Active and Passive Spiritual Experiences
A claim frequently made in psychology is that real spiritual experiences lead to humility, whereas false (or psychotic) experiences lead to arrogance. Instead the difference that we see is the difference between what I call passive spiritual experiences and active spiritual experiences.
When one is contacted by Jesus Christ, or by Buddha, or by a nature spirit, or by any of the other spiritual forces that are external to oneself, then humility is the logical response. One hasn't done anything to bring about the experience, and the experience that one has had is that of a higher power than one's own. Passive spiritual experiences lead rationally to humility because their meaning is that there are higher powers than oneself. And a person who has had such experiences is going to be humble if he correctly interprets the meaning and implications of the experience.
With active spiritual experiences, the opposite takes place. If one has come to realizations that nobody has had before, or if one comes to a place of high understanding through anything ranging from litarary inspiration to meditative practice to philosophical discourse to scientific inquiry, then one has had an active role in the experiences attained and the realizations achieved. This, logically, leads to the person having higher view of himself than he had had previously.
With active spiritual experiences, as with philosophy, self-appraisal grows for having been smart enough to have figured out what other people have not. With passive spiritual experience, humility grows for having been put in touch with forces smarter than oneself. This is a major reason for philosophers being known for being arrogant, and it is also a major reason for spiritual practicioners preaching (though not necessarily practicing) humility. In the first case, one has used his intelligence to get to a high place. In the second case, one has been put in touch with a higher intelligence than one's own through something that was not his effort or his will.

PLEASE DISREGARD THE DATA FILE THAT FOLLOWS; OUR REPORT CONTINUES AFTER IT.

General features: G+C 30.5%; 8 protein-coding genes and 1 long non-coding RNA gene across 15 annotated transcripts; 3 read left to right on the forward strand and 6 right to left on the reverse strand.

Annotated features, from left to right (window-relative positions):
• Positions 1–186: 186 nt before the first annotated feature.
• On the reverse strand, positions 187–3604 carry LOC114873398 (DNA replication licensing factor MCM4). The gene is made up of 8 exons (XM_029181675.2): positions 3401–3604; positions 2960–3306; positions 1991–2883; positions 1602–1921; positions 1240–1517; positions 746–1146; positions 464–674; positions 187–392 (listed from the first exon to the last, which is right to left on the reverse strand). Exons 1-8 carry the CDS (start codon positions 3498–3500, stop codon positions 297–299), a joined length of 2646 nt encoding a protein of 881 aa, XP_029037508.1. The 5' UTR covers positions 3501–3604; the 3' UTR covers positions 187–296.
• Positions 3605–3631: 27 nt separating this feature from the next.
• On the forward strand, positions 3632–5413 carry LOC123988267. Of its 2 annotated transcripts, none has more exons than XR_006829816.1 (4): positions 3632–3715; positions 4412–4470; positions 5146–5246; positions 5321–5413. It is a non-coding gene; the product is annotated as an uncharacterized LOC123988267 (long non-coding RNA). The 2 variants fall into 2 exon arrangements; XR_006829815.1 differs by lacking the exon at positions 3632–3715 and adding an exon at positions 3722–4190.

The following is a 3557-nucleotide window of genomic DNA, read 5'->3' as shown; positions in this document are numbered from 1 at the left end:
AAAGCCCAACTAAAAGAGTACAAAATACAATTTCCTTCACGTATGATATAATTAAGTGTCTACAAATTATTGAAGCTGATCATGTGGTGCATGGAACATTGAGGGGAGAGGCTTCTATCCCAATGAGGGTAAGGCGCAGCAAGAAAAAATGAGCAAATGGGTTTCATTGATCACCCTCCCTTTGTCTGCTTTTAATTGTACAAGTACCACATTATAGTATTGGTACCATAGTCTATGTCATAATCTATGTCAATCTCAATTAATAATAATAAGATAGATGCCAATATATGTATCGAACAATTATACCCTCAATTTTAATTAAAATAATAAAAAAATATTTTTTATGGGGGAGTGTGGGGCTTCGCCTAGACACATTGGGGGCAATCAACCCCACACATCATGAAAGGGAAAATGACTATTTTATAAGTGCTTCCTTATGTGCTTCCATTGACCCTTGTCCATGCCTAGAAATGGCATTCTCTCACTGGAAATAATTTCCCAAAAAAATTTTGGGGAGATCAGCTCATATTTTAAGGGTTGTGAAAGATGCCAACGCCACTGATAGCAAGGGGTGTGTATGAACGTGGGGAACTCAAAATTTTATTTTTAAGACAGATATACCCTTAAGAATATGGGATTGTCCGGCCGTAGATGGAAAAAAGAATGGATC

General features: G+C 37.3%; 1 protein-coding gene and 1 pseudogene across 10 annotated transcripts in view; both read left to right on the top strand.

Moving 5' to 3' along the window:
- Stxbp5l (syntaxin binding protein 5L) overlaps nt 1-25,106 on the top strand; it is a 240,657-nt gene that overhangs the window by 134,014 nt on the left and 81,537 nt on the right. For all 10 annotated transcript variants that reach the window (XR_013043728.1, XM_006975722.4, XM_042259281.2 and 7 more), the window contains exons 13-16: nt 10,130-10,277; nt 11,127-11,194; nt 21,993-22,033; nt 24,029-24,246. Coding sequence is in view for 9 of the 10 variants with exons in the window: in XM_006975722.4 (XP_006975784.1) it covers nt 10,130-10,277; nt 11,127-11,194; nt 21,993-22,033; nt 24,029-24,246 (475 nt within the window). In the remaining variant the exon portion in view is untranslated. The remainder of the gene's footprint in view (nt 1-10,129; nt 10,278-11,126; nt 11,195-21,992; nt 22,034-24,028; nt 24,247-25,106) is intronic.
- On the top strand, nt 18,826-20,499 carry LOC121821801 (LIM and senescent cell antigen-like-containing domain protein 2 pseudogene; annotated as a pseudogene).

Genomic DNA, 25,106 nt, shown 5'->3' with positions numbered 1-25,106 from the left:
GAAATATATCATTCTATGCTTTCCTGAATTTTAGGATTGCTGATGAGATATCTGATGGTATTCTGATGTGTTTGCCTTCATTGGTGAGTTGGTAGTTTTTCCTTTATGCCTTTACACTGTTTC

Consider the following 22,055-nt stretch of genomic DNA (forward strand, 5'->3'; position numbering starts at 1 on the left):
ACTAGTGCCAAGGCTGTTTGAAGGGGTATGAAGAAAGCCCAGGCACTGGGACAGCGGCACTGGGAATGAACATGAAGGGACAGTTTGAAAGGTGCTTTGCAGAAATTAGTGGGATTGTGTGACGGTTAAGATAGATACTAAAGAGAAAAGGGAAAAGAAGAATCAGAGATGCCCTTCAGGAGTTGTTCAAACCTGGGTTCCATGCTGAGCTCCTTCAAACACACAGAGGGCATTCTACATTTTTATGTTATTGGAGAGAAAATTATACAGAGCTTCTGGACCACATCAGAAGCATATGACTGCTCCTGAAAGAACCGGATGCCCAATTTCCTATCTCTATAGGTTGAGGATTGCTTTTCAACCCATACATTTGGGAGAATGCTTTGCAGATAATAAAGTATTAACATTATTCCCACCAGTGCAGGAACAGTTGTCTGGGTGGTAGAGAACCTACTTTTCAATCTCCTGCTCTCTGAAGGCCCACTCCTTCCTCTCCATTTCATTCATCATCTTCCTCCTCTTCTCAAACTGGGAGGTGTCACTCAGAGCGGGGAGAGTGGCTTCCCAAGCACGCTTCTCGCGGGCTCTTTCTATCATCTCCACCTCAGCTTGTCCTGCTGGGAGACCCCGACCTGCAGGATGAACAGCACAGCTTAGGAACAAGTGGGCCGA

In case of science, we see both forces at play. Anyone who's been involved in science for any length of time develops profound awe and humility before the complexity and richness of the universe - a richness and a complexity that he did not create, that he cannot recreate, and for which he cannot hold himself responsible. At the same time he would be likely to look with contempt upon any number of follies that are in people, that are a result of them not having his level of knowledge and that motivate them to act in any kind and sundry of ignorant, destructive or contemptible ways. With the scientist, we will see humility before the universe and pride in the face of many other people. The latter gets many people angry at scientists to the point that they want to defund them; at which point the rightful response that needs to be made is that their lifestyle is based on science, and without science they would be living till age 30 and having none of the comforts and conveniences that they presently have.
The psychological concept as to what constitutes a valid spiritual experience therefore needs to be reworked. Active spiritual experiences enhance pride; passive spiritual experiences reduce it. In both cases the results are logical outcomes of the forces at play; and a valid way to see the experiences for what they are is seeing and understanding this distinction.